Obvious

Are human rights obvious? Well, no. Human rights are not obvious. It took thousands of years' worth of political philosophizing to arrive at them. Even when political philosophers finally managed to get some theories up and running, human rights differ from political theory to political theory. If human rights would be obvious, we could list them by ourselves. Try this. Get to your family and friends and ask one by one to list basic human rights. You will notice that some of them may actually remember one or two, but that's it. None of them will be able to list them all! Human rights are not obvious because they evolved from difficult political philosophies that evolved for more than 2000 years.

Universal

Are human rights universal? Well, no. As we have shown above, human rights depend upon political theories. Different ones will have different basic ideas at their core and therefore they will have different points of view as to what is a human right and what is not. Above we have shown an example of how this works in reality with property rights. Here you have a supposed right which is interpreted in diametrical opposition by two different political theories. So no, human rights are not universal.

Good

Are human rights good? To answer this question we need to understand what is the goal of political theories. Each such theory has the goal of maximizing "good". The problem is that each theory defines "good" differently. Right spectrum political theories define "good" a non-interference with free markets. Left spectrum political theories define "good" as complete governmental control of markets. Therefore, from each theory's point of view a human right is "good" if it supports the definition of "good" as defined by the theory. However, political theories have opposite views on what is "good" and what is not. This means that a human right can be "good" or "bad" depending from which political theory you are analyzing it or worse! It could be "good" and "bad" simultaneously if you take the view that diametrically opposing political theories co-exist simultaneously! So you tell us, are human rights good or bad?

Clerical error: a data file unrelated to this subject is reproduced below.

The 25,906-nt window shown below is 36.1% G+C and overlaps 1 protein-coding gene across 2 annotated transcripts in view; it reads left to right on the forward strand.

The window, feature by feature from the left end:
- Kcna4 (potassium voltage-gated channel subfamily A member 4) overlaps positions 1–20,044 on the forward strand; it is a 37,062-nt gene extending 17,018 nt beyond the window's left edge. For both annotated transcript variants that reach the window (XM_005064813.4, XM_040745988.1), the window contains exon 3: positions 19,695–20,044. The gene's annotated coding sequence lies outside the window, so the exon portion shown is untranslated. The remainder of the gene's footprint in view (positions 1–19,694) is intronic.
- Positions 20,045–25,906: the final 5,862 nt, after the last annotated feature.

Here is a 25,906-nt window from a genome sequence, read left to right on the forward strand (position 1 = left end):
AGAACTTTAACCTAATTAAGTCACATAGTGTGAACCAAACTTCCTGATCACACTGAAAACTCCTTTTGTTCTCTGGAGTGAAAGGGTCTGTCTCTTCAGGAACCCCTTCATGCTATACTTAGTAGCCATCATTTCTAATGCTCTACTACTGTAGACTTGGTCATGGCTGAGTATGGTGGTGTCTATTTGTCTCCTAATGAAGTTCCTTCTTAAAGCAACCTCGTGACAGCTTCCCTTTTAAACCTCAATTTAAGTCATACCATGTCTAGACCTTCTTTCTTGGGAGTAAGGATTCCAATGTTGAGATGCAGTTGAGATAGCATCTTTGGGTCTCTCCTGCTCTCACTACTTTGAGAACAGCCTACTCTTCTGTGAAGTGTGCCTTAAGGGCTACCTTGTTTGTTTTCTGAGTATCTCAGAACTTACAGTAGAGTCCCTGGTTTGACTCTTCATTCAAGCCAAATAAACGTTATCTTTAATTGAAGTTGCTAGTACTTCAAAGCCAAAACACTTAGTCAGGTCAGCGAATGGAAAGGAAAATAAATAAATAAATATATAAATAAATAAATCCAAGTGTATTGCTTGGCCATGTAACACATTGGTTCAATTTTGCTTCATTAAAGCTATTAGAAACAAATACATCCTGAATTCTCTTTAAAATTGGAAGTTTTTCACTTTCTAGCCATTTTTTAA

Conclusion

As a matter of fact, human rights are:

  • Subjective rights
  • Not Obvious
  • Not Universal
  • Neither Good nor Bad

In other words, human rights are whatever politicians say that they are because it is more convenient for them to define them the way they define them because they define them in this way and not in any other way at the moment which may or may not change tomorrow or upon their subjective judgment in any other possible future. Got that!?

It can't get any simpler than this; and don't let us catch you gossiping that we do not explain things. Geezzzz…!

Note: please see the Glossary if you are unfamiliar with certain words.